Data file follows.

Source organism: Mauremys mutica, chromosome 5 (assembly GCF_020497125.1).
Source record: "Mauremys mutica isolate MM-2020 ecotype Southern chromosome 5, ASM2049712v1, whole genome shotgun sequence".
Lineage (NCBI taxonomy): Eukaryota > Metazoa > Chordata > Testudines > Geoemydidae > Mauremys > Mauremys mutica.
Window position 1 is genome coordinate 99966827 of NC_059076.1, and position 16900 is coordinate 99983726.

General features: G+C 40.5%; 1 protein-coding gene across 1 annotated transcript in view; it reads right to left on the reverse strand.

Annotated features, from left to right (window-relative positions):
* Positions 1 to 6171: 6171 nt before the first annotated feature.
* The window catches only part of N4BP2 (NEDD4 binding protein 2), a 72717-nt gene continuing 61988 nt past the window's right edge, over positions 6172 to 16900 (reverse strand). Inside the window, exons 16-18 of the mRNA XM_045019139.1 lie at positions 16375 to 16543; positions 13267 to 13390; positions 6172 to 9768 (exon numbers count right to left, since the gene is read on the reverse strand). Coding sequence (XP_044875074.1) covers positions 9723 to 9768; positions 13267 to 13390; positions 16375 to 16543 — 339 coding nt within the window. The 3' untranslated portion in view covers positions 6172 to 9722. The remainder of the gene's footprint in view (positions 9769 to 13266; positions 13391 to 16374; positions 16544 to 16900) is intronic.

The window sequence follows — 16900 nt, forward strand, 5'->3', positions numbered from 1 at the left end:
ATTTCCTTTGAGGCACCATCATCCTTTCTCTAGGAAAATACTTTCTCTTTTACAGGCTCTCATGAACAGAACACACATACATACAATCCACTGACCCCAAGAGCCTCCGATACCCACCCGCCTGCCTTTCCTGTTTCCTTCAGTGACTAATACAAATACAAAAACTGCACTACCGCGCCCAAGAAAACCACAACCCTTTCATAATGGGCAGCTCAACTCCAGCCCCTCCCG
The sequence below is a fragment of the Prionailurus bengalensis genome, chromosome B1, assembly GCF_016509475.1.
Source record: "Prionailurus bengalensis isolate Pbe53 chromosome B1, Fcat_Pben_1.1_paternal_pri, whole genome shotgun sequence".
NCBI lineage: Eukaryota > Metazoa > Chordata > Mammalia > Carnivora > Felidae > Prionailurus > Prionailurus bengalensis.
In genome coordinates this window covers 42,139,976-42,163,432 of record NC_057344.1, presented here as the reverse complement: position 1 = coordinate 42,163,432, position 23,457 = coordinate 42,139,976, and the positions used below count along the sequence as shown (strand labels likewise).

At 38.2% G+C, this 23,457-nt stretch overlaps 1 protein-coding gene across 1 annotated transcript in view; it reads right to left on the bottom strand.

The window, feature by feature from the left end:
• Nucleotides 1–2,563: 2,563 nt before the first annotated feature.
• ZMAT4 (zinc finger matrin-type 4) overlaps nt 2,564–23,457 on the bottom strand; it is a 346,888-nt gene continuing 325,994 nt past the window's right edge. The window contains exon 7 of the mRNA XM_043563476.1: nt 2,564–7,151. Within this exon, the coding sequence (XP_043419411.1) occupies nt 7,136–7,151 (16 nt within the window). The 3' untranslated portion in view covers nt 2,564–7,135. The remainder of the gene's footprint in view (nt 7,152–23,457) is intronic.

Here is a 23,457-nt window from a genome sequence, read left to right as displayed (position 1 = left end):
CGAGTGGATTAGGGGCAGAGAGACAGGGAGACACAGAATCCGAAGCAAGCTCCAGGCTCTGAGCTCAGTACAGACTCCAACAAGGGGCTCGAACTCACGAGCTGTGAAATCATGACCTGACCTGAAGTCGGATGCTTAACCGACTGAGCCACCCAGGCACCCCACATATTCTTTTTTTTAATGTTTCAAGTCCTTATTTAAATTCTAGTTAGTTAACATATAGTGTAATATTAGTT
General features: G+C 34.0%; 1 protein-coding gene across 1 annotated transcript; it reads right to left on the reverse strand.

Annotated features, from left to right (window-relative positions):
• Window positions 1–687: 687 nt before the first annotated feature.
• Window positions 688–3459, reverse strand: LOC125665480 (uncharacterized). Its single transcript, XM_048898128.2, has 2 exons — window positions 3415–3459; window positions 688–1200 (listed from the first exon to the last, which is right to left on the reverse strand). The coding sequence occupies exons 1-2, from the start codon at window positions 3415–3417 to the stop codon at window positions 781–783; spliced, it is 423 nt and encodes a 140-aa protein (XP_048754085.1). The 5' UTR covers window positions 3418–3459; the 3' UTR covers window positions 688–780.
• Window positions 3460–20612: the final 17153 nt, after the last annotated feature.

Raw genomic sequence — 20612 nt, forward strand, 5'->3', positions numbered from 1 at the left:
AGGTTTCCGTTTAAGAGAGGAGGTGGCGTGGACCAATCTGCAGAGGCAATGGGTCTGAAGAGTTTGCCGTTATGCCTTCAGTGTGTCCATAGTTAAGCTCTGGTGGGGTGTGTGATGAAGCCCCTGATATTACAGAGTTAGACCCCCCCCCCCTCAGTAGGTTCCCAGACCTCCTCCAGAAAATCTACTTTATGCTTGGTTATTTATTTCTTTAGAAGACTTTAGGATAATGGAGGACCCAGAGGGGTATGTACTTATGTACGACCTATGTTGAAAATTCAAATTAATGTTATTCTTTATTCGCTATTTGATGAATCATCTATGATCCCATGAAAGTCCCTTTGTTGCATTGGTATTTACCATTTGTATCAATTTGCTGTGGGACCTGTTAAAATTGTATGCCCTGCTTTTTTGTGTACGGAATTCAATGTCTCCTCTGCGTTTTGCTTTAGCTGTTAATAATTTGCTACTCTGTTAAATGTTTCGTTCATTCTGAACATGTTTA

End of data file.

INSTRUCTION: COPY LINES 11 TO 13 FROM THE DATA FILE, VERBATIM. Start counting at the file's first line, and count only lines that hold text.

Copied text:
The sequence below is a fragment of the Prionailurus bengalensis genome, chromosome B1, assembly GCF_016509475.1.
Source record: "Prionailurus bengalensis isolate Pbe53 chromosome B1, Fcat_Pben_1.1_paternal_pri, whole genome shotgun sequence".
NCBI lineage: Eukaryota > Metazoa > Chordata > Mammalia > Carnivora > Felidae > Prionailurus > Prionailurus bengalensis.